NEW YORK (Reuters) - Furniture, artwork, jewelry and collectible objects that once graced the Los Angeles home of President Ronald Reagan and his wife, Nancy, are headed for the auction block, Christie’s said on Thursday.
The landmark sale, a series of live and online auctions scheduled for September, also encompasses decorative pieces of art, books, ephemera, sculpture, drawings and prints from the Reagans’ home in the affluent Bel Air neighborhood of Los Angeles.
Christie’s said it expects the sale of some 700 lots to take in more than $2 million. But estimates are based on the items’ market value, and the possessions of celebrated figures offered at auction typically have soared to many times their estimates.
Proceeds will benefit the Ronald Reagan Presidential Foundation and Institute, in line with the Reagans’ wishes.
“This prestigious collection offers unprecedented insight into the private lives of President and Mrs. Ronald Reagan,” said Brook Hazelton, president of Christie’s Americas. “Each object offers a ‘through-the-keyhole’ experience revealing as-yet-untold stories of two of the 20th century’s most celebrated public figures.”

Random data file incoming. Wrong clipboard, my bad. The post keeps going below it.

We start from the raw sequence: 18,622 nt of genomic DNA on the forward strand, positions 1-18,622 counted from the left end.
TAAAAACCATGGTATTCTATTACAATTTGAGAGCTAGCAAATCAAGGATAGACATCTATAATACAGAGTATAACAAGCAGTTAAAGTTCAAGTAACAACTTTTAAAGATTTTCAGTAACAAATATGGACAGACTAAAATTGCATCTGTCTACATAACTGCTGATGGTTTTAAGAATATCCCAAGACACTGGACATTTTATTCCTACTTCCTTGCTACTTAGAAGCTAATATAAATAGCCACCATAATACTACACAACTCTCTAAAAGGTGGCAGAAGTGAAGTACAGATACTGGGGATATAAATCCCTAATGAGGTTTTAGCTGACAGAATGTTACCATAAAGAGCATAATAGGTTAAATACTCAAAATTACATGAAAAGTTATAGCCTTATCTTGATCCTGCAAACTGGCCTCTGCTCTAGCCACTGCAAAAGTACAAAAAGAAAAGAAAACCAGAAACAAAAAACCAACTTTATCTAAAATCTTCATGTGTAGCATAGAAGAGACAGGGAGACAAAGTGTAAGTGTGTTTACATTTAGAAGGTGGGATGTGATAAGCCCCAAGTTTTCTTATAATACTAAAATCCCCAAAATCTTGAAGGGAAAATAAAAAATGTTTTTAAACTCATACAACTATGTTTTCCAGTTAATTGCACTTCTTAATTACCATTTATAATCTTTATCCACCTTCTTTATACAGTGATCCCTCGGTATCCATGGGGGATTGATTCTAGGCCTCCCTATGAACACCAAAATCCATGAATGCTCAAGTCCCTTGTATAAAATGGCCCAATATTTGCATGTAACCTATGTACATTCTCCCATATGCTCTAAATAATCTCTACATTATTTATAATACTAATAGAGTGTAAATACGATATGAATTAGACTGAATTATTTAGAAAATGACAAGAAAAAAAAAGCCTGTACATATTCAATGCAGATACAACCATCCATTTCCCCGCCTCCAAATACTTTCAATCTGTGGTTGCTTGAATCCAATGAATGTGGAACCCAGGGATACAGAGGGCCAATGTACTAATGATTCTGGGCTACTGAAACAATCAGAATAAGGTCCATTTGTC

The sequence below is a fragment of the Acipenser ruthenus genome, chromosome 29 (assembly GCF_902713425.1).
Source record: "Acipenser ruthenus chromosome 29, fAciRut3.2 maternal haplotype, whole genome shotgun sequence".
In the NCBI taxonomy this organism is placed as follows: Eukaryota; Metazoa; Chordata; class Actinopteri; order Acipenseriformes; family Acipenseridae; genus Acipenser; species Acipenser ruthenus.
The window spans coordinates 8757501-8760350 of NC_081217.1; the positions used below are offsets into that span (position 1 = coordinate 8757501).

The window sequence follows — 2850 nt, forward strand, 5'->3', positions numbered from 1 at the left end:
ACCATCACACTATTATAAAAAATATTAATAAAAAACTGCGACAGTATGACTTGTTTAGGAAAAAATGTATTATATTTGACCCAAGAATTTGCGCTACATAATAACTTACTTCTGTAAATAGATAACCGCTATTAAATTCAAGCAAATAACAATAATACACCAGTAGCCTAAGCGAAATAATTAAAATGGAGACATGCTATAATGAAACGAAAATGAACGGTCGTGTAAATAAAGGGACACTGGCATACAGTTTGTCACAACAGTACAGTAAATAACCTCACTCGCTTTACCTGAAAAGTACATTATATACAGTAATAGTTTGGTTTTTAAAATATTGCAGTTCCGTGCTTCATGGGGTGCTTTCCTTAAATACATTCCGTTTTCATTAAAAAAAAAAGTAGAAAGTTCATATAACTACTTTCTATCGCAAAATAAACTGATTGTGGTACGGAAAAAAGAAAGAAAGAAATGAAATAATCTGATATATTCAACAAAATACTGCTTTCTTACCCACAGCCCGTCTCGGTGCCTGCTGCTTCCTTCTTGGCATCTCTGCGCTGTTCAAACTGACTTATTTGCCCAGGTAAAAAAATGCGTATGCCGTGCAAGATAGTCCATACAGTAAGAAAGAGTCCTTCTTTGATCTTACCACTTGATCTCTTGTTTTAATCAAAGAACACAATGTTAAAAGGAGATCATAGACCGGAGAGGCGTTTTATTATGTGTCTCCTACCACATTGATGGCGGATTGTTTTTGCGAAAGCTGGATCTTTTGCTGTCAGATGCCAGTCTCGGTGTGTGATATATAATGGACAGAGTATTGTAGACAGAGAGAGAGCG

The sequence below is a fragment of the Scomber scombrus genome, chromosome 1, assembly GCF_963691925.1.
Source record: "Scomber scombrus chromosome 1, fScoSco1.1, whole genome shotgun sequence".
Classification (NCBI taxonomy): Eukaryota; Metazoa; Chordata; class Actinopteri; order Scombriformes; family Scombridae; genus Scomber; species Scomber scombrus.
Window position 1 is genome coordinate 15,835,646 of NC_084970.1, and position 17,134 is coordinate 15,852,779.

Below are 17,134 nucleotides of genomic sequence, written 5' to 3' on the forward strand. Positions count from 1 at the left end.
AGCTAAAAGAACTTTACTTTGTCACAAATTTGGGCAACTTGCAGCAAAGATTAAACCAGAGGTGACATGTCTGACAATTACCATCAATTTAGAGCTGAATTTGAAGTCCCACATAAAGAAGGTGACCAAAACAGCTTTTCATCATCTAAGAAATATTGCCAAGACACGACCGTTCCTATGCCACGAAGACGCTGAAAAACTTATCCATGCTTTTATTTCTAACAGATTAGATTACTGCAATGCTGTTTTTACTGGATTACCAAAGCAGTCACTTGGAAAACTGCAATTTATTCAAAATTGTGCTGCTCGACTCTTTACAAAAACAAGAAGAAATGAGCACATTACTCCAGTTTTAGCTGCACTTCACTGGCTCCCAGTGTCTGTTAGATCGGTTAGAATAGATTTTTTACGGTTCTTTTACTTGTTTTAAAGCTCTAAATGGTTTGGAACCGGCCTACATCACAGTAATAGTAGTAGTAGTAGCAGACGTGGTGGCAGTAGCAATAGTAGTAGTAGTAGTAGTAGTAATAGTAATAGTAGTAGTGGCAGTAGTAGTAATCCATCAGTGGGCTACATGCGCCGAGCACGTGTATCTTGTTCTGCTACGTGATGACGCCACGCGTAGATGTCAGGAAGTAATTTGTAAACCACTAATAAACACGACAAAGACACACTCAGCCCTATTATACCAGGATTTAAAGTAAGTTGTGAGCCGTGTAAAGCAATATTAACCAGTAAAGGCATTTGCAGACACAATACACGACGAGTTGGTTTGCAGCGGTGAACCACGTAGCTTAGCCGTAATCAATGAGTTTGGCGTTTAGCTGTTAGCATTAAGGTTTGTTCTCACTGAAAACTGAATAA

Reagan, a former Hollywood actor and California governor, was elected the 40th U.S. president in 1980. He died in 2004. Nancy Reagan died earlier this year at age 94.
The couple presided over a glamorous White House, where bold-faced names from the Reagans’ years before the cameras as actors injected a glitzy element into Washington’s traditionally staid social scene.
Details on the auction items will be announced in coming weeks. Christie’s said the collection includes American, English and Chinese furnishings, many evoking the “Hollywood Regency” style, and many personal objects.
Estimates on individual items range from $1,000 to $50,000.
The auction house said the collection was noteworthy for reflecting the simple and elegant private life the Reagans enjoyed together in Bel Air, where they often entertained.
Nancy Reagan, whose family and estate trustees are holding the sale, once reflected, “So much of your life is on display that to be alone and relaxed was a luxury we looked forward to.”
The sale’s proceeds “will ensure that the foundation, and the presidential library it supports, will be equipped to pursue its mission,” John Heubusch, the foundation’s executive director, said in a statement.
Editing by Scott Malone